According to the recent Office of Inspector General (OIG), Medicare Nursing Home Resident Hospitalization Rates Merit Additional Monitoring report, in Fiscal Year 2011, one quarter (24.8%) of Medicare residents in nursing homes were transferred to hospitals for inpatient admissions, at a cost of $14.3 billion for the hospitalizations. The hospitalizations were required for a wide range of conditions with septicemia the most common. While the majority (67.8%) were transferred to hospitals only once, 20% transferred two times, 7.2% transferred three times, and the remaining 5% transferred four or more times. Of the Medicare costs for hospitalizations in FY2011, care for a nursing home resident cost an average of $11,255 per hospitalization, which is 33.2% higher than the average Medicare hospitalization ($8,447). Read the rest of this post »

Why business intelligence isn’t the end game for health analytics

A few years ago, I transplanted my family from the south to Washington DC.  I love the Capital, for its history, its influence, but we quickly realized we had left Mayberry and arrived on Jupiter.  Horns honked and people moved around briskly.  Maybe it was us – our naiveté — or maybe it was the community we had arrived in.  But we quickly realized: “If you order french fries, you get french fries.” And only french fries. Months of dining out were spent, only to find that our presumed “condiments” were not standard with our order.  We would have to ask for them and specify the quantity.  French Fries and 2 ketchups, please.

Careful.Well I clicked my heels three times and eventually moved us back to our Mayberry.  It’s been three years and my son and I will still giggle together when we order french fries and see someone going out of his or her way to offer ketchup.  And when we say “Yes, Please”, we get several packets.

Consulting in Healthcare is no different. We’ve grown accustomed to the “build to spec” approach.  You get exactly what you asked for.

I’m thankful to be a part of Perficient and the Oracle Healthcare Business Intelligence team.  We share a common philosophy – understand what the customer wants to achieve, coach and advise available options, design and deliver a solution that fulfills their NOW problem and simultaneously prepared them for the next 5 years.  It’s not just a report – it’s Healthcare Analytics. Read the rest of this post »

Analyzing the healthcare industry tipping point using Therbligs

Do you remember therbligs from your Operations Management class? 

The word therblig was the creation of Frank Bunker Gilbreth and Lillian Moller Gilbreth, American industrial psychologists who invented the field of time and motion study. It is a reversal of the name Gilbreth, with ‘th’ transposed. Therbligs are 18 kinds of elemental motions used in the study of motion economy in the workplace. A workplace task is analyzed by recording each of the therblig units for a process, with the results used for optimization of manual labor by eliminating unneeded movements. (Wikipedia)

shutterstock_128890124I remember, and it was a lifetime ago.  But then again, the Gilbreth’s were turn-of-the-century industrial psychologists who invented the field of time and motion study.  I consider them the founding parents of Industrial Engineering.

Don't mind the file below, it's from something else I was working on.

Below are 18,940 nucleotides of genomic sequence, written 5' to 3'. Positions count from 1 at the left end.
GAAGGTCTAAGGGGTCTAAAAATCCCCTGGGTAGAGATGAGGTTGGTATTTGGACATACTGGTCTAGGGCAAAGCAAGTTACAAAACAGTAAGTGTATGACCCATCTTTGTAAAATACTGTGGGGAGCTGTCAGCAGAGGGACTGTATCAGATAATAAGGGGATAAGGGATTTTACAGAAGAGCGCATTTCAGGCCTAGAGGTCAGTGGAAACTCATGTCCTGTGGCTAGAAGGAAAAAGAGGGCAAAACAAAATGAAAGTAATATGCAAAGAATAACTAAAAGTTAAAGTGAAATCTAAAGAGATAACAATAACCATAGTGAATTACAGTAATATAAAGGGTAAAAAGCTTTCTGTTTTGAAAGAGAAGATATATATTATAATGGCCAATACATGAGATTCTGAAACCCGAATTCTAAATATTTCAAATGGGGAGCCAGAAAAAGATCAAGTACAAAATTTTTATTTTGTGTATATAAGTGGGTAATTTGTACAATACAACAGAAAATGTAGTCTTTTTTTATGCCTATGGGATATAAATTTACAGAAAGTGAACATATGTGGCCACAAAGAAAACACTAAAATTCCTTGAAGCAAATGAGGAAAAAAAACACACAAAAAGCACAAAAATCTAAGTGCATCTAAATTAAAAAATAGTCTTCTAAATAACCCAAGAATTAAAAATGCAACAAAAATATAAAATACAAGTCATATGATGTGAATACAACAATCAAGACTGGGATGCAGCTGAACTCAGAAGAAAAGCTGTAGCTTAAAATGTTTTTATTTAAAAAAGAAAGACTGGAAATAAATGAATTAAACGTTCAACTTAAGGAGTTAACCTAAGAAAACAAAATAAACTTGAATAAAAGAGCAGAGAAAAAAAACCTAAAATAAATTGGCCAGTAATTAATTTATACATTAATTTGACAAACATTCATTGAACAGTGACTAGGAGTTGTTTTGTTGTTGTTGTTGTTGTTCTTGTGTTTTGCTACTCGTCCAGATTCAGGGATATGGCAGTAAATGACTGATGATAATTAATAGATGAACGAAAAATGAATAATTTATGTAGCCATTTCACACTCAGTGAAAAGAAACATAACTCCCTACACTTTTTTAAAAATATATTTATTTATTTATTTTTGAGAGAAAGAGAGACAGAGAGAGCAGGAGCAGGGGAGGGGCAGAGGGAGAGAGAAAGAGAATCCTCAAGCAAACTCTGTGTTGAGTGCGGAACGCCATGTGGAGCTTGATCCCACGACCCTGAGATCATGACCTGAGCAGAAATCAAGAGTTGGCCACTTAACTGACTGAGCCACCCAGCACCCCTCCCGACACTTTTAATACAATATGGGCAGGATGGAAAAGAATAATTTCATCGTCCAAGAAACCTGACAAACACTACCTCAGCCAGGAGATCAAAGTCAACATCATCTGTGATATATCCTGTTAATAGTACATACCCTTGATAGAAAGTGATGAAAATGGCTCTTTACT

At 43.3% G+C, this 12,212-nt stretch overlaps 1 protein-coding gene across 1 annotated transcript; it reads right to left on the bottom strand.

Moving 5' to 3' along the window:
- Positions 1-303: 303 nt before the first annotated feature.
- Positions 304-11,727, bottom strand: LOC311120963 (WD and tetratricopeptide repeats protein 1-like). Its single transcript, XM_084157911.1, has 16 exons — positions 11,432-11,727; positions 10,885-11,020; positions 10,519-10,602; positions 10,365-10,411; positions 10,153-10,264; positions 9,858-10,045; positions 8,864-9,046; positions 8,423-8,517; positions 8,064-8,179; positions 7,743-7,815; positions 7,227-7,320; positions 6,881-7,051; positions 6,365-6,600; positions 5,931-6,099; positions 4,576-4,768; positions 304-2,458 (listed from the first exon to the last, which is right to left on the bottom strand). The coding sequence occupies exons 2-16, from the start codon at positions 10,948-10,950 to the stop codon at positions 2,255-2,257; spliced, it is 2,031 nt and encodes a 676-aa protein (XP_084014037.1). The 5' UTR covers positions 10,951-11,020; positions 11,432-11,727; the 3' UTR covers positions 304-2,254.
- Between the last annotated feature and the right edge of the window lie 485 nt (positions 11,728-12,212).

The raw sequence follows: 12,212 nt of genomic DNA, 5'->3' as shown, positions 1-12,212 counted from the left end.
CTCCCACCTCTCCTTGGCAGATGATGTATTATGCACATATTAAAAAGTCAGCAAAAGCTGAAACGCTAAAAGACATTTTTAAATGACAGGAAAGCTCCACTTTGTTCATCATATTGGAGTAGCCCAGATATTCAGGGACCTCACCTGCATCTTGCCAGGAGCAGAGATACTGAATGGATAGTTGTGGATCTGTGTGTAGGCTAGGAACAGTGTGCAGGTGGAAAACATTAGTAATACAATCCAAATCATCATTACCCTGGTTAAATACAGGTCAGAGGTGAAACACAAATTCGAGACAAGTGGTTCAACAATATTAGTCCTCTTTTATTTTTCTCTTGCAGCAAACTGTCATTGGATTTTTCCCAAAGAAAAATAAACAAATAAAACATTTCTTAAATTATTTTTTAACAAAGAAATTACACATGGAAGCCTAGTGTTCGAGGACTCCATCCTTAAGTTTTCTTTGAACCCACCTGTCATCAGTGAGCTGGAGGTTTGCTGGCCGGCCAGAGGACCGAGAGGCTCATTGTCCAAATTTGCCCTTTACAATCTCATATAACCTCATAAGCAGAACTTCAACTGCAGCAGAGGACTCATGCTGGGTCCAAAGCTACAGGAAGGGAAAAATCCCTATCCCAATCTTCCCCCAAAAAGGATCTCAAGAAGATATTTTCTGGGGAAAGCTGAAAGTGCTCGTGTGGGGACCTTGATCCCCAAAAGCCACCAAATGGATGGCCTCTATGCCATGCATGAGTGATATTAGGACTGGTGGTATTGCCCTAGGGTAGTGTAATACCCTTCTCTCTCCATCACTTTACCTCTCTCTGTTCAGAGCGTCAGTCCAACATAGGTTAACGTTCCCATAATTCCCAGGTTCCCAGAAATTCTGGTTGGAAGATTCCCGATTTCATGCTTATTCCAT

So why are we talking about therbligs in Healthcare?

Ah, young Jedi, the time has come to learn our lessons much the same way that the industrial giants like Ford, Carnegie Steel and General Electric learned 100 years ago during Teddy Roosevelt’s administration.  These early lessons became the standards of the mid-century boom in manufacturing and production output.

So the healthcare technology space has finally gotten to its tipping point.  In order to survive, the healthcare industry will need to invest in Industrial Engineering principles and it will need to do product line, service line, episodic, acute and outpatient time and motion studies.

Read the rest of this post »

A healthcare treasure map leading to a single data warehouse

I’ve waited 20 years for my Treasure Map.  Yes, a map with hidden passages, remote islands and an “X” to mark the spot.  As kids, some of us hunted in our yards looking for buried treasures.  Kids today use smart phone apps for activities like “Geocaching” to explore public and urban spaces.  What do we use in Healthcare?

The single place to put a healthcareMany of us desire a chest full of clinical outcomes, protocol conformity, activity based costing, provider scorecard, genomic studies, Pharmacogenomic markers, Adverse Event analysis, and coordination of care analytics.

But lately, we have been lost – adrift at sea, hopping from one raft to another, and from one stranded island to the next more barren island.  We’ve bought point solutions that offered the holy grail for a niche activity, all while knowing the vendor or the quick fix would evaporate before we had achieved broad-based adoption.

Oh, I’ve been there – tasked with implementing the pet project for a clinical director or department chair.  I’ve no sooner got the data in and one cycle of analysis out, than the provider champion would change their focus and the solution implemented didn’t transfer to the next project. (Sigh.) Read the rest of this post »

Can you predict my future? Predictive analytics at #HIMSS14

While my interest is always in the convergence of technology like the Internet of Things and healthcare IT, the role of sensors in managing health and wellness is just exploding.